My conversations with the sisters reminded me of the faith community’s special and often unrecognized place in the development of what we now call impact investing. More than 30 years ago, faith-based investors began to point to scripture as a basis for moving real assets into the community development space. In fact, the faith community provided critical seed funding that jump-started countless community loan funds and microfinance institutions that we know well today. For more background, check out the Community Investing Toolkit for the Faith Community report from the Social Investment Forum Foundation.

Congregations and religious retirement funds continue to be some of the most significant contributors to impact investing institutions, and this commitment to social justice through investment was established decades prior to the current excitement about impact investing. As an industry, impact investing cannot realize its vision without understanding its roots. Faith communities have continued to support the industry when it’s been difficult, unpopular, or in glaring contradiction to the prevailing financial philosophies of the day.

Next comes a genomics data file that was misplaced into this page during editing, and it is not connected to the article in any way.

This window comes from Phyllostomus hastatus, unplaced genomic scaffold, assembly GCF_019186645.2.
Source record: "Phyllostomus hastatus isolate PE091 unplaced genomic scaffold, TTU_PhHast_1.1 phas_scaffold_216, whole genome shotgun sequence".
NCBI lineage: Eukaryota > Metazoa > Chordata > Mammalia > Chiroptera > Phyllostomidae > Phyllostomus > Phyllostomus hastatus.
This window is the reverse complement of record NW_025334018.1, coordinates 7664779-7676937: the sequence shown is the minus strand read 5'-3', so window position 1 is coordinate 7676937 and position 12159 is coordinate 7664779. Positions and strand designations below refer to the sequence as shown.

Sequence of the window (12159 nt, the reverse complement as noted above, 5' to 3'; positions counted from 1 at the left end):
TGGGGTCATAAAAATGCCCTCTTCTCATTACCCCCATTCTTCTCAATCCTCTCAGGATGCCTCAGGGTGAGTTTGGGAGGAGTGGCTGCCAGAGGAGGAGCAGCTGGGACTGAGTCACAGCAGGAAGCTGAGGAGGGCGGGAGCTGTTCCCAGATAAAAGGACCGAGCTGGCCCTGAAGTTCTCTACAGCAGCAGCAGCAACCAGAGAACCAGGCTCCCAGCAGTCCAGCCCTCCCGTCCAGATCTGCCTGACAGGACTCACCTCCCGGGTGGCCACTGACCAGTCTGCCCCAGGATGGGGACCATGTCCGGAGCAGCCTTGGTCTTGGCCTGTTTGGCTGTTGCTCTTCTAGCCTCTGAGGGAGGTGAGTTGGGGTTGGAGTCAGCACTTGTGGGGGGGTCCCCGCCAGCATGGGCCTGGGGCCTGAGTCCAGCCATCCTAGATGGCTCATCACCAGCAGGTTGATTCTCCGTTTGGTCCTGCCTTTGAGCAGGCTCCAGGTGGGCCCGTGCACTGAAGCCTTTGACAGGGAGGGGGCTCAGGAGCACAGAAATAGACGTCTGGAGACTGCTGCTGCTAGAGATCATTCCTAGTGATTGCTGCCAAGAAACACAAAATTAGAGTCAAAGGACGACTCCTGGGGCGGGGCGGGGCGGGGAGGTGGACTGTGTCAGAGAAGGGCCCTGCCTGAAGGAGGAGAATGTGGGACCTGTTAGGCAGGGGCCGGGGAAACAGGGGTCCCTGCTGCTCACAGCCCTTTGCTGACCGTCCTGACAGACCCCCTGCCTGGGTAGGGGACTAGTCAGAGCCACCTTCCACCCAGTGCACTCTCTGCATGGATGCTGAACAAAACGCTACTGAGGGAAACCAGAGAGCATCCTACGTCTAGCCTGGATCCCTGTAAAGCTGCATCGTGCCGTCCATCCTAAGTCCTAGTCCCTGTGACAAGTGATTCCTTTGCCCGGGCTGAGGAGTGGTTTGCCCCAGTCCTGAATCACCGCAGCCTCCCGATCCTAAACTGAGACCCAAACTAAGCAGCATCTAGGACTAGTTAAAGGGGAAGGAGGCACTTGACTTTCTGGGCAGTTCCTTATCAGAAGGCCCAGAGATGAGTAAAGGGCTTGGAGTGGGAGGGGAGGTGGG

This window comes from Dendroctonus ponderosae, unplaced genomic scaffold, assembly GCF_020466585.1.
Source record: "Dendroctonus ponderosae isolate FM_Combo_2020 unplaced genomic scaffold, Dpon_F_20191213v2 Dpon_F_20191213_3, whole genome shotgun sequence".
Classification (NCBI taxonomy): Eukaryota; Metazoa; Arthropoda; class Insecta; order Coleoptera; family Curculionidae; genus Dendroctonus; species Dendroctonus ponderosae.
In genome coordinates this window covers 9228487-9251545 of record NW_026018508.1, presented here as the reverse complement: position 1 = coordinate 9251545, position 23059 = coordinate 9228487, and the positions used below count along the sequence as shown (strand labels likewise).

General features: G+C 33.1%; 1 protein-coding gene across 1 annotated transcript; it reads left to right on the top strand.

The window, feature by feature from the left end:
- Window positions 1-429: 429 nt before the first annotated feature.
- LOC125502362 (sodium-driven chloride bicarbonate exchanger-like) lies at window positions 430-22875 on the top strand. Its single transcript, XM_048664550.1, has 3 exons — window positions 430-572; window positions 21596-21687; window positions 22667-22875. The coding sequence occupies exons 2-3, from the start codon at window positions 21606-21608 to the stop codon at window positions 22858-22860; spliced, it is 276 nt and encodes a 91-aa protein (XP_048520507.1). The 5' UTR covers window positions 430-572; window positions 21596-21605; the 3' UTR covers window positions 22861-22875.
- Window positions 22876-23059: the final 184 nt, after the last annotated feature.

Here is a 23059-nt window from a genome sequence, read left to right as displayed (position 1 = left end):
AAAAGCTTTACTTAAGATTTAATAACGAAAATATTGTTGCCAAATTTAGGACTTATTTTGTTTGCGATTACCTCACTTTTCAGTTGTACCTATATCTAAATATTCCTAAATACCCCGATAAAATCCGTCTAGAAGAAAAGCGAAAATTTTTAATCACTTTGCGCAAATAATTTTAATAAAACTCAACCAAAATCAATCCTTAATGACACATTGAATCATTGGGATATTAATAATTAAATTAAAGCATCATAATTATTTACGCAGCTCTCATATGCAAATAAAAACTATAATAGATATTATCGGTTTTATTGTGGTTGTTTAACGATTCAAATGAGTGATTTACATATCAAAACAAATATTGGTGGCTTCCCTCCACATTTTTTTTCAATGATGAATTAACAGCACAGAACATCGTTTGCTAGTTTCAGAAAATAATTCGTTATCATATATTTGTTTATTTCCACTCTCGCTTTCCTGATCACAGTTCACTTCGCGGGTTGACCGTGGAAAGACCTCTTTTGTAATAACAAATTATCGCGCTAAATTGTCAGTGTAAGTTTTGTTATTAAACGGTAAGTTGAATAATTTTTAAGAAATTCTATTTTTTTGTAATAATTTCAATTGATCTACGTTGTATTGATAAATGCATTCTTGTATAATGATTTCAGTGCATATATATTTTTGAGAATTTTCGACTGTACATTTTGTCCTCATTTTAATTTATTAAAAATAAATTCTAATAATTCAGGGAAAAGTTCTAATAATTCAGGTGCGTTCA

Flying home from RCRI, I found myself reflecting on the recent buzz around impact investing. The industry has attracted interest from a wide range of institutions - some are drawn to impact investing because they believe in the potential for market-beating returns in the long run, others because it allows for the integration of social or environmental values in investment portfolios. Perhaps the most fascinating aspect of the impact investing movement is that serves such a wide spectrum of beliefs and values, and as such, transcends common political, religious, and social boundaries.